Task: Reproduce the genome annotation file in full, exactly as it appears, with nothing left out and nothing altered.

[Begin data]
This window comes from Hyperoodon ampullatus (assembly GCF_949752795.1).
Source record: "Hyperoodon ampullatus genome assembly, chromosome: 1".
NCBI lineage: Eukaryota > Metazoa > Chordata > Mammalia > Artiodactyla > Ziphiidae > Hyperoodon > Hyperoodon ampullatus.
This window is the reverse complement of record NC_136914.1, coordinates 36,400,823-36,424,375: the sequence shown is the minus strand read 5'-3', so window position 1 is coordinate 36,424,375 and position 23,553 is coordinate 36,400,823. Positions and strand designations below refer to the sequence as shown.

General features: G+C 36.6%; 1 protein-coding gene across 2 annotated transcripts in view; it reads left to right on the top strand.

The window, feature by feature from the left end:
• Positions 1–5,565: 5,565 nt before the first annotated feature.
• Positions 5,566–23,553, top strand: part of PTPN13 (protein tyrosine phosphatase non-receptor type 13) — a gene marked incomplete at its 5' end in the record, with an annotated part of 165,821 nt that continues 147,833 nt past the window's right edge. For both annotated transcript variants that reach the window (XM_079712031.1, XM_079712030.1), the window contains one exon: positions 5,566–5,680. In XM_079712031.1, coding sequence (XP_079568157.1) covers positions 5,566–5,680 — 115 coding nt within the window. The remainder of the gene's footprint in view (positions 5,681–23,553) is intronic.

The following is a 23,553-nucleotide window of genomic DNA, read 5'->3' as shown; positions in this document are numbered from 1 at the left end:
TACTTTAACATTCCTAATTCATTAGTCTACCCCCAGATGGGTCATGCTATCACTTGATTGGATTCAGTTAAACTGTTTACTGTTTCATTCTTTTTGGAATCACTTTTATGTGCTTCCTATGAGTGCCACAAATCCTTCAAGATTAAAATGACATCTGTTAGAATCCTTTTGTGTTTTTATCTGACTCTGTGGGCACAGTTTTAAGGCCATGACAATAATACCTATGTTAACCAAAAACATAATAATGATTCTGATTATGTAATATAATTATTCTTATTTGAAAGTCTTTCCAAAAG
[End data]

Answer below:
This window comes from Hyperoodon ampullatus (assembly GCF_949752795.1).
Source record: "Hyperoodon ampullatus genome assembly, chromosome: 1".
NCBI lineage: Eukaryota > Metazoa > Chordata > Mammalia > Artiodactyla > Ziphiidae > Hyperoodon > Hyperoodon ampullatus.
This window is the reverse complement of record NC_136914.1, coordinates 36,400,823-36,424,375: the sequence shown is the minus strand read 5'-3', so window position 1 is coordinate 36,424,375 and position 23,553 is coordinate 36,400,823. Positions and strand designations below refer to the sequence as shown.

General features: G+C 36.6%; 1 protein-coding gene across 2 annotated transcripts in view; it reads left to right on the top strand.

The window, feature by feature from the left end:
• Positions 1–5,565: 5,565 nt before the first annotated feature.
• Positions 5,566–23,553, top strand: part of PTPN13 (protein tyrosine phosphatase non-receptor type 13) — a gene marked incomplete at its 5' end in the record, with an annotated part of 165,821 nt that continues 147,833 nt past the window's right edge. For both annotated transcript variants that reach the window (XM_079712031.1, XM_079712030.1), the window contains one exon: positions 5,566–5,680. In XM_079712031.1, coding sequence (XP_079568157.1) covers positions 5,566–5,680 — 115 coding nt within the window. The remainder of the gene's footprint in view (positions 5,681–23,553) is intronic.

The following is a 23,553-nucleotide window of genomic DNA, read 5'->3' as shown; positions in this document are numbered from 1 at the left end:
TACTTTAACATTCCTAATTCATTAGTCTACCCCCAGATGGGTCATGCTATCACTTGATTGGATTCAGTTAAACTGTTTACTGTTTCATTCTTTTTGGAATCACTTTTATGTGCTTCCTATGAGTGCCACAAATCCTTCAAGATTAAAATGACATCTGTTAGAATCCTTTTGTGTTTTTATCTGACTCTGTGGGCACAGTTTTAAGGCCATGACAATAATACCTATGTTAACCAAAAACATAATAATGATTCTGATTATGTAATATAATTATTCTTATTTGAAAGTCTTTCCAAAAG